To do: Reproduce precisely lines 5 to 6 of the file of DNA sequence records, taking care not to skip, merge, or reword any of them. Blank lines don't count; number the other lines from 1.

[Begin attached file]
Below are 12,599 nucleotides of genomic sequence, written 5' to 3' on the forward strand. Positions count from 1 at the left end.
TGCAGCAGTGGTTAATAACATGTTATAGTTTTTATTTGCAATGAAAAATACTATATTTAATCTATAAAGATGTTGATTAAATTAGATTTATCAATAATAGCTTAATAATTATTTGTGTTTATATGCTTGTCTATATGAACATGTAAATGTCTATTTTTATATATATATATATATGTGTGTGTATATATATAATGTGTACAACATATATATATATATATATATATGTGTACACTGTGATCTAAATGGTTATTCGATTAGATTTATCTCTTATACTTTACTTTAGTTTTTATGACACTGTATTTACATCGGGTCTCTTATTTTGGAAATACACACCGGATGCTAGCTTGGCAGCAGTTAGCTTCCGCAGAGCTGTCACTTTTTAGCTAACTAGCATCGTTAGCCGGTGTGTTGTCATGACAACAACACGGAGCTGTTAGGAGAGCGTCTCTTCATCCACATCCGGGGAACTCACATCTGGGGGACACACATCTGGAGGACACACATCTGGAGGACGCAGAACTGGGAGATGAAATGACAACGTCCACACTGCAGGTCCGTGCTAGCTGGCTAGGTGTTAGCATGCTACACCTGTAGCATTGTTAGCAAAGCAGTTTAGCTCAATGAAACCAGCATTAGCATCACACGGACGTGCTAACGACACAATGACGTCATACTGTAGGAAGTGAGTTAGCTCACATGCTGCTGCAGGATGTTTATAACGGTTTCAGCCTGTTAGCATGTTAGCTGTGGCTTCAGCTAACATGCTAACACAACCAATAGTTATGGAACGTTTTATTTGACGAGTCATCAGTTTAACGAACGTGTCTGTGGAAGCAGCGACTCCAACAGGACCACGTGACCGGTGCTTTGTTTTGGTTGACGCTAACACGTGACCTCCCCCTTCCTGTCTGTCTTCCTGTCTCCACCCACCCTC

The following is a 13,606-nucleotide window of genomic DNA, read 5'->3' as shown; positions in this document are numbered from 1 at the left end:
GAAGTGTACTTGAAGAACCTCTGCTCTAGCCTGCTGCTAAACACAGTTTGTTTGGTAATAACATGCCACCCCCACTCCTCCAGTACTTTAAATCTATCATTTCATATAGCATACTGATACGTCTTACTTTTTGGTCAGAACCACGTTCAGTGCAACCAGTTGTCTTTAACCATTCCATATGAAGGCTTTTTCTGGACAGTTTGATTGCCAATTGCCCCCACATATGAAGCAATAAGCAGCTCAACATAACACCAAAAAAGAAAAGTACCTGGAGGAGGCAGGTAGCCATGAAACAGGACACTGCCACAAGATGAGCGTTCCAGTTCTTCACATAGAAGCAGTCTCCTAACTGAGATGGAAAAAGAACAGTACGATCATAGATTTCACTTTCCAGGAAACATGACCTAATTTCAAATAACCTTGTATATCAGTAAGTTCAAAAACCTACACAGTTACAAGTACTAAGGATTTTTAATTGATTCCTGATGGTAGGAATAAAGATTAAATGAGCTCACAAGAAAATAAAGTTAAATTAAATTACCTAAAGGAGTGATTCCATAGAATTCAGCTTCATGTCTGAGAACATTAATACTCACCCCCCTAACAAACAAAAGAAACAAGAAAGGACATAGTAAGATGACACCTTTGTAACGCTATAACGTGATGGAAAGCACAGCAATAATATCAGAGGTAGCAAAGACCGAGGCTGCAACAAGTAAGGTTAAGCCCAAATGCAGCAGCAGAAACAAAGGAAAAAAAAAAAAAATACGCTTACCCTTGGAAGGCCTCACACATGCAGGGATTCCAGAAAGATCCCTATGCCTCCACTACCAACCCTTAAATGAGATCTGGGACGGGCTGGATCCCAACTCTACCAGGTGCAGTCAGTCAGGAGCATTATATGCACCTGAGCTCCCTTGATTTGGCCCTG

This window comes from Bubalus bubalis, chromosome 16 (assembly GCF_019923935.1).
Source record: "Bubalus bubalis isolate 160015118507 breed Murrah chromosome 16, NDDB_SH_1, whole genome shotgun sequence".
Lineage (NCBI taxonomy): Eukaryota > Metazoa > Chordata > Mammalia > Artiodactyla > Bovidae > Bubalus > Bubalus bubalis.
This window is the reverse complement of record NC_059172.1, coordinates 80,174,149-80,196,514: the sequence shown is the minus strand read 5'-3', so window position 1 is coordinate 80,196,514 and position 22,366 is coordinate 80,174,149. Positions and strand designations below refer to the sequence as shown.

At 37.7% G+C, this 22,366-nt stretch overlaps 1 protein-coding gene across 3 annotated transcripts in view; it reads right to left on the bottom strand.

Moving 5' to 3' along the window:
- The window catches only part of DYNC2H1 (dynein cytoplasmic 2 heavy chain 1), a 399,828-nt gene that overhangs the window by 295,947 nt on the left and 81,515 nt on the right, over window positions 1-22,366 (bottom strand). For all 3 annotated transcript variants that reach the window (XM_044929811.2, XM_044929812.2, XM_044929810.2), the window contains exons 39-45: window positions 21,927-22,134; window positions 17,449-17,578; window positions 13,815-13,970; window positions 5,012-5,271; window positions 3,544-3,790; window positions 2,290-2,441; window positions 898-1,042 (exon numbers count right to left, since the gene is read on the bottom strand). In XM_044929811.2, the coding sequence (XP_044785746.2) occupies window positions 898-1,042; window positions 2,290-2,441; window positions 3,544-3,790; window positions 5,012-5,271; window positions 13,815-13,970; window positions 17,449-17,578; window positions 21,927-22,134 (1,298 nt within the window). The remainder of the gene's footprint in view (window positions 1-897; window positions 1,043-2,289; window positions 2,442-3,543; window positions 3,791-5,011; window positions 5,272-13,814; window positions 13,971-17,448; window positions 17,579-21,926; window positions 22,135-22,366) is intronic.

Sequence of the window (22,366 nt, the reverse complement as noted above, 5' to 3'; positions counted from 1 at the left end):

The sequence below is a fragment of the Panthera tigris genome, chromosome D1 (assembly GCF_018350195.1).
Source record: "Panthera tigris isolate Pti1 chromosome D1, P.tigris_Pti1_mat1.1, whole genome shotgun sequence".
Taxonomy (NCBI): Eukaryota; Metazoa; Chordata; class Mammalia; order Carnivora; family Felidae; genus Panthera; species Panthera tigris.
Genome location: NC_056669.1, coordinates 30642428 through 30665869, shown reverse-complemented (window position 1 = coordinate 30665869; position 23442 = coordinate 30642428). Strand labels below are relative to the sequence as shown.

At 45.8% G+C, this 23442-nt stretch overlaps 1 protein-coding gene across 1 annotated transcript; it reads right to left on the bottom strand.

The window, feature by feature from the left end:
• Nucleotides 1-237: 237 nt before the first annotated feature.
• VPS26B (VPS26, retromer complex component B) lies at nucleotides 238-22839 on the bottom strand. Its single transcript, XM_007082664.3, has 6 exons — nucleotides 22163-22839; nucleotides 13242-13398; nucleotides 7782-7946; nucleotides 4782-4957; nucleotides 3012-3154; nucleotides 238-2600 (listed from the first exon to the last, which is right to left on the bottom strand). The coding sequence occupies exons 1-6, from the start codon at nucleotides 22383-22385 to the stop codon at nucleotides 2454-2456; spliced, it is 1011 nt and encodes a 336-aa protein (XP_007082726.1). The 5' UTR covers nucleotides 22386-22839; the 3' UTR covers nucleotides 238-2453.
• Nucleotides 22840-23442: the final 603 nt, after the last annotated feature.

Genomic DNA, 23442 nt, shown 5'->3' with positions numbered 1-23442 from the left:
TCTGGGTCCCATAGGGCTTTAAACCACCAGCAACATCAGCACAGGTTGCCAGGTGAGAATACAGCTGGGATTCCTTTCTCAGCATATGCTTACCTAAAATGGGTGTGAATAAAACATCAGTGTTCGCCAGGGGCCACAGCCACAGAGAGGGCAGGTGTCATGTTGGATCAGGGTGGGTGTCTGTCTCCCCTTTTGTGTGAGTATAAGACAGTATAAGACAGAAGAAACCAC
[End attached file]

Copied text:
This window comes from Bubalus bubalis, chromosome 16 (assembly GCF_019923935.1).
Source record: "Bubalus bubalis isolate 160015118507 breed Murrah chromosome 16, NDDB_SH_1, whole genome shotgun sequence".